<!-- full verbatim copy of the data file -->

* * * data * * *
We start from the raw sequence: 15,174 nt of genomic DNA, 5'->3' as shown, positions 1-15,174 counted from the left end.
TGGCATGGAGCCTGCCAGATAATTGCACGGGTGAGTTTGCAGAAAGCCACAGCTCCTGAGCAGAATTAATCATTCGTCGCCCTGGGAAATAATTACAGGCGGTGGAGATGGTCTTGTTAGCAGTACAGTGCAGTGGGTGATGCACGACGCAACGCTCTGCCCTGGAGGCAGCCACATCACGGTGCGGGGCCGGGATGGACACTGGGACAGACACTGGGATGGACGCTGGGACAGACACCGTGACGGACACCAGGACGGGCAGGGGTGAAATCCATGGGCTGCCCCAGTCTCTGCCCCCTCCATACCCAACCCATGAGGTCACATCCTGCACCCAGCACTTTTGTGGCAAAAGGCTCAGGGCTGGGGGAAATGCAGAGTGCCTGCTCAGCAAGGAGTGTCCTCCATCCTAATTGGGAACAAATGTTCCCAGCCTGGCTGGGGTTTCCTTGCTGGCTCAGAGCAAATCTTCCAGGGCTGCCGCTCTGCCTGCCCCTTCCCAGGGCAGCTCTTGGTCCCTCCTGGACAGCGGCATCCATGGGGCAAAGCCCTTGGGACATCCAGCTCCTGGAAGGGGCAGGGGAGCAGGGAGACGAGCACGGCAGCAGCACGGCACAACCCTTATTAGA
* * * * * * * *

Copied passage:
We start from the raw sequence: 15,174 nt of genomic DNA, 5'->3' as shown, positions 1-15,174 counted from the left end.
TGGCATGGAGCCTGCCAGATAATTGCACGGGTGAGTTTGCAGAAAGCCACAGCTCCTGAGCAGAATTAATCATTCGTCGCCCTGGGAAATAATTACAGGCGGTGGAGATGGTCTTGTTAGCAGTACAGTGCAGTGGGTGATGCACGACGCAACGCTCTGCCCTGGAGGCAGCCACATCACGGTGCGGGGCCGGGATGGACACTGGGACAGACACTGGGATGGACGCTGGGACAGACACCGTGACGGACACCAGGACGGGCAGGGGTGAAATCCATGGGCTGCCCCAGTCTCTGCCCCCTCCATACCCAACCCATGAGGTCACATCCTGCACCCAGCACTTTTGTGGCAAAAGGCTCAGGGCTGGGGGAAATGCAGAGTGCCTGCTCAGCAAGGAGTGTCCTCCATCCTAATTGGGAACAAATGTTCCCAGCCTGGCTGGGGTTTCCTTGCTGGCTCAGAGCAAATCTTCCAGGGCTGCCGCTCTGCCTGCCCCTTCCCAGGGCAGCTCTTGGTCCCTCCTGGACAGCGGCATCCATGGGGCAAAGCCCTTGGGACATCCAGCTCCTGGAAGGGGCAGGGGAGCAGGGAGACGAGCACGGCAGCAGCACGGCACAACCCTTATTAGA